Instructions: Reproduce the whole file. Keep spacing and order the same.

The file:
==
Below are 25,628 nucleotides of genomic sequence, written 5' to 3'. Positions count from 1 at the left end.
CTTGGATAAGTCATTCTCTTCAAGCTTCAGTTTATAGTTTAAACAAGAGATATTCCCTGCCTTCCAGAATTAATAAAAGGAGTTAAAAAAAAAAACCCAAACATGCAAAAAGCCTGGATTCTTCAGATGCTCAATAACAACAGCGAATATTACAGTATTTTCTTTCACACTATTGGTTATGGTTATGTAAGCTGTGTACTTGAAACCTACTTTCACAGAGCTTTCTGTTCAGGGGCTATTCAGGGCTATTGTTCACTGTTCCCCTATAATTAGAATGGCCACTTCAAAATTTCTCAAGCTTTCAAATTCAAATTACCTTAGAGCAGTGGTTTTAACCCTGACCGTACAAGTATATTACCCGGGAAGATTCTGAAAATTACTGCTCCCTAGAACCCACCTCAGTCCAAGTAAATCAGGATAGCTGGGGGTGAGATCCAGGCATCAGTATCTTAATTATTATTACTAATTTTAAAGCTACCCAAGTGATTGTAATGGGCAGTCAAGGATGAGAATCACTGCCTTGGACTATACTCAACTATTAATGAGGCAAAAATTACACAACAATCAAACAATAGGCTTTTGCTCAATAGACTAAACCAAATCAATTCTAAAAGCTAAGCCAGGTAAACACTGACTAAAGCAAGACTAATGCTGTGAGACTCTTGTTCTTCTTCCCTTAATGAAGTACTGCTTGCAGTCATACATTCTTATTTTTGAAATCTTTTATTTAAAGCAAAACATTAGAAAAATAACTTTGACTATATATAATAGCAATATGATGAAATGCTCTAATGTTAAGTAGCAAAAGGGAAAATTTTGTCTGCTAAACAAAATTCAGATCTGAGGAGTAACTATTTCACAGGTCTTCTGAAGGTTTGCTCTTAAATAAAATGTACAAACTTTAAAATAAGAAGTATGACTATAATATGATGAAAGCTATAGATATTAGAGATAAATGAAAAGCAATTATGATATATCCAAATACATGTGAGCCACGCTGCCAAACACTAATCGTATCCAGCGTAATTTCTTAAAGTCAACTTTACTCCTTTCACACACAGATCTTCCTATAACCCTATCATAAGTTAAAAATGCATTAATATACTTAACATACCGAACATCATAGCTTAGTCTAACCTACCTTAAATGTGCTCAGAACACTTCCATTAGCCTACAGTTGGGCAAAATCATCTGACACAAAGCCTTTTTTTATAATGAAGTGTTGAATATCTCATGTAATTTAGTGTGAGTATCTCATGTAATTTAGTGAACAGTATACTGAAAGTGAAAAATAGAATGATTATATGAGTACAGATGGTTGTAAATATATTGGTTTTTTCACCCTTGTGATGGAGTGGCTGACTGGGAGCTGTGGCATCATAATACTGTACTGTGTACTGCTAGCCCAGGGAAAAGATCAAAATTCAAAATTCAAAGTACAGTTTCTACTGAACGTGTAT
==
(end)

Below are 25,628 nucleotides of genomic sequence, written 5' to 3'. Positions count from 1 at the left end.
CTTGGATAAGTCATTCTCTTCAAGCTTCAGTTTATAGTTTAAACAAGAGATATTCCCTGCCTTCCAGAATTAATAAAAGGAGTTAAAAAAAAAAACCCAAACATGCAAAAAGCCTGGATTCTTCAGATGCTCAATAACAACAGCGAATATTACAGTATTTTCTTTCACACTATTGGTTATGGTTATGTAAGCTGTGTACTTGAAACCTACTTTCACAGAGCTTTCTGTTCAGGGGCTATTCAGGGCTATTGTTCACTGTTCCCCTATAATTAGAATGGCCACTTCAAAATTTCTCAAGCTTTCAAATTCAAATTACCTTAGAGCAGTGGTTTTAACCCTGACCGTACAAGTATATTACCCGGGAAGATTCTGAAAATTACTGCTCCCTAGAACCCACCTCAGTCCAAGTAAATCAGGATAGCTGGGGGTGAGATCCAGGCATCAGTATCTTAATTATTATTACTAATTTTAAAGCTACCCAAGTGATTGTAATGGGCAGTCAAGGATGAGAATCACTGCCTTGGACTATACTCAACTATTAATGAGGCAAAAATTACACAACAATCAAACAATAGGCTTTTGCTCAATAGACTAAACCAAATCAATTCTAAAAGCTAAGCCAGGTAAACACTGACTAAAGCAAGACTAATGCTGTGAGACTCTTGTTCTTCTTCCCTTAATGAAGTACTGCTTGCAGTCATACATTCTTATTTTTGAAATCTTTTATTTAAAGCAAAACATTAGAAAAATAACTTTGACTATATATAATAGCAATATGATGAAATGCTCTAATGTTAAGTAGCAAAAGGGAAAATTTTGTCTGCTAAACAAAATTCAGATCTGAGGAGTAACTATTTCACAGGTCTTCTGAAGGTTTGCTCTTAAATAAAATGTACAAACTTTAAAATAAGAAGTATGACTATAATATGATGAAAGCTATAGATATTAGAGATAAATGAAAAGCAATTATGATATATCCAAATACATGTGAGCCACGCTGCCAAACACTAATCGTATCCAGCGTAATTTCTTAAAGTCAACTTTACTCCTTTCACACACAGATCTTCCTATAACCCTATCATAAGTTAAAAATGCATTAATATACTTAACATACCGAACATCATAGCTTAGTCTAACCTACCTTAAATGTGCTCAGAACACTTCCATTAGCCTACAGTTGGGCAAAATCATCTGACACAAAGCCTTTTTTTATAATGAAGTGTTGAATATCTCATGTAATTTAGTGTGAGTATCTCATGTAATTTAGTGAACAGTATACTGAAAGTGAAAAATAGAATGATTATATGAGTACAGATGGTTGTAAATATATTGGTTTTTTCACCCTTGTGATGGAGTGGCTGACTGGGAGCTGTGGCATCATAATACTGTACTGTGTACTGCTAGCCCAGGGAAAAGATCAAAATTCAAAATTCAAAGTACAGTTTCTACTGAACGTGTAT